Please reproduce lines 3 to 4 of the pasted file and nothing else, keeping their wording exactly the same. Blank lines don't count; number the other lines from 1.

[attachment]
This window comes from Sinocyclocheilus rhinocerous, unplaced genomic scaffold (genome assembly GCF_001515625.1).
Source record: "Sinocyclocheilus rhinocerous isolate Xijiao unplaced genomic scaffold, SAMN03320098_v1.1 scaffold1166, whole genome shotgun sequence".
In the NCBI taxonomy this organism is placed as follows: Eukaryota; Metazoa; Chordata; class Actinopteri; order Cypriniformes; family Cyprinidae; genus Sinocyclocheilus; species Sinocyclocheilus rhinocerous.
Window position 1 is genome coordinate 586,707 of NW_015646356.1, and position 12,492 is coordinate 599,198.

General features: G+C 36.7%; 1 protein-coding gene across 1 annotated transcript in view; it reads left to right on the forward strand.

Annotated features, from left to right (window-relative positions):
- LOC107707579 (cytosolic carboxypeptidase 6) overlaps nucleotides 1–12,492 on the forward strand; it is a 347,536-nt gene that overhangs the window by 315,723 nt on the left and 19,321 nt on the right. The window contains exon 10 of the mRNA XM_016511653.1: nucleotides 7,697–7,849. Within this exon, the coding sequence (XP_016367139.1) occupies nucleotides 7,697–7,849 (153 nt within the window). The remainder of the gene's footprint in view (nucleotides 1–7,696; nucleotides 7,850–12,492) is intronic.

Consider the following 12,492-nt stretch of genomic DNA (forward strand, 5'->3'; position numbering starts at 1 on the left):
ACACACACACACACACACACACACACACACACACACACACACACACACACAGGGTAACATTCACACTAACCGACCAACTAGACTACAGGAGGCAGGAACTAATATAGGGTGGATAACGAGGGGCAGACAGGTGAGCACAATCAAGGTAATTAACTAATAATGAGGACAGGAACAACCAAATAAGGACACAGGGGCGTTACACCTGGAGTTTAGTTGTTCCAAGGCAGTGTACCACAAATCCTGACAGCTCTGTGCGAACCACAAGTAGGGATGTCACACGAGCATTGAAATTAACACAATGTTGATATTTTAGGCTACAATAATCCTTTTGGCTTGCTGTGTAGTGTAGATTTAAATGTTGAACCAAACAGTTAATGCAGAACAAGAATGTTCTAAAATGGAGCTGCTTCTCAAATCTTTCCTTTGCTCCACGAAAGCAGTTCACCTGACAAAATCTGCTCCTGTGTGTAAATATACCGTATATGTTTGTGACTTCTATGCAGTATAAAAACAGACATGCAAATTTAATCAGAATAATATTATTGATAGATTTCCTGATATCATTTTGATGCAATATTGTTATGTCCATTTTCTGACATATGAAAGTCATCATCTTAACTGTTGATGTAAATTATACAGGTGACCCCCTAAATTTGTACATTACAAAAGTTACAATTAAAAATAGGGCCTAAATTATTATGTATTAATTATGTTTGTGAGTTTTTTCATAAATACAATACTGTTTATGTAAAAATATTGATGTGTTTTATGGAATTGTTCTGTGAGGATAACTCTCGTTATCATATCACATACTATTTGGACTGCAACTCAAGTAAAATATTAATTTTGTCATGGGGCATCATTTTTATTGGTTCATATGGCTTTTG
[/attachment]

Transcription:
In the NCBI taxonomy this organism is placed as follows: Eukaryota; Metazoa; Chordata; class Actinopteri; order Cypriniformes; family Cyprinidae; genus Sinocyclocheilus; species Sinocyclocheilus rhinocerous.
Window position 1 is genome coordinate 586,707 of NW_015646356.1, and position 12,492 is coordinate 599,198.